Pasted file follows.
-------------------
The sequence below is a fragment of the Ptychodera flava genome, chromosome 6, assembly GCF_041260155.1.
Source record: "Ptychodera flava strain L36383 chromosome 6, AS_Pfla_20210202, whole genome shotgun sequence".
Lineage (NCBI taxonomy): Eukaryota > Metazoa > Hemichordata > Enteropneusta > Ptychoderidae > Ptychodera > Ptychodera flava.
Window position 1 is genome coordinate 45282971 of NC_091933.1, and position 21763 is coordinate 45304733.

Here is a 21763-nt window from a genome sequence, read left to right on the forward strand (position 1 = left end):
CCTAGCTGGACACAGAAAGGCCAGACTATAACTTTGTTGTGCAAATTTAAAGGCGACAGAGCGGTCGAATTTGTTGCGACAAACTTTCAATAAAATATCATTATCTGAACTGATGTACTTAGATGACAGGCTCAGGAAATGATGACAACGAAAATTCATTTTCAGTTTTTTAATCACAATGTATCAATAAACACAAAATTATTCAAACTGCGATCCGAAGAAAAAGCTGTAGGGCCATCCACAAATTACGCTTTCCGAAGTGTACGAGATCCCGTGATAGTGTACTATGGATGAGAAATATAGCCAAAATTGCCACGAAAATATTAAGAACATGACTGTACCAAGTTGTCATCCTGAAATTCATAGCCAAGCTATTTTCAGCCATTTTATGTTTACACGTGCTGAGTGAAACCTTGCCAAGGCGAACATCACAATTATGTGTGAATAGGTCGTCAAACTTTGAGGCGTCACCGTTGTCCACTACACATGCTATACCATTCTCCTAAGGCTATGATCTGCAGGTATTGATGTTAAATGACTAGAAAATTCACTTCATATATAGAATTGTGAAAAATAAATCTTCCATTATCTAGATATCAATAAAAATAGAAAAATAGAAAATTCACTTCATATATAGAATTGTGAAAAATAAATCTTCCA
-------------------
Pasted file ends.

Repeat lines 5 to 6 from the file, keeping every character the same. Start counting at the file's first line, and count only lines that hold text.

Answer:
Here is a 21763-nt window from a genome sequence, read left to right on the forward strand (position 1 = left end):
CCTAGCTGGACACAGAAAGGCCAGACTATAACTTTGTTGTGCAAATTTAAAGGCGACAGAGCGGTCGAATTTGTTGCGACAAACTTTCAATAAAATATCATTATCTGAACTGATGTACTTAGATGACAGGCTCAGGAAATGATGACAACGAAAATTCATTTTCAGTTTTTTAATCACAATGTATCAATAAACACAAAATTATTCAAACTGCGATCCGAAGAAAAAGCTGTAGGGCCATCCACAAATTACGCTTTCCGAAGTGTACGAGATCCCGTGATAGTGTACTATGGATGAGAAATATAGCCAAAATTGCCACGAAAATATTAAGAACATGACTGTACCAAGTTGTCATCCTGAAATTCATAGCCAAGCTATTTTCAGCCATTTTATGTTTACACGTGCTGAGTGAAACCTTGCCAAGGCGAACATCACAATTATGTGTGAATAGGTCGTCAAACTTTGAGGCGTCACCGTTGTCCACTACACATGCTATACCATTCTCCTAAGGCTATGATCTGCAGGTATTGATGTTAAATGACTAGAAAATTCACTTCATATATAGAATTGTGAAAAATAAATCTTCCATTATCTAGATATCAATAAAAATAGAAAAATAGAAAATTCACTTCATATATAGAATTGTGAAAAATAAATCTTCCA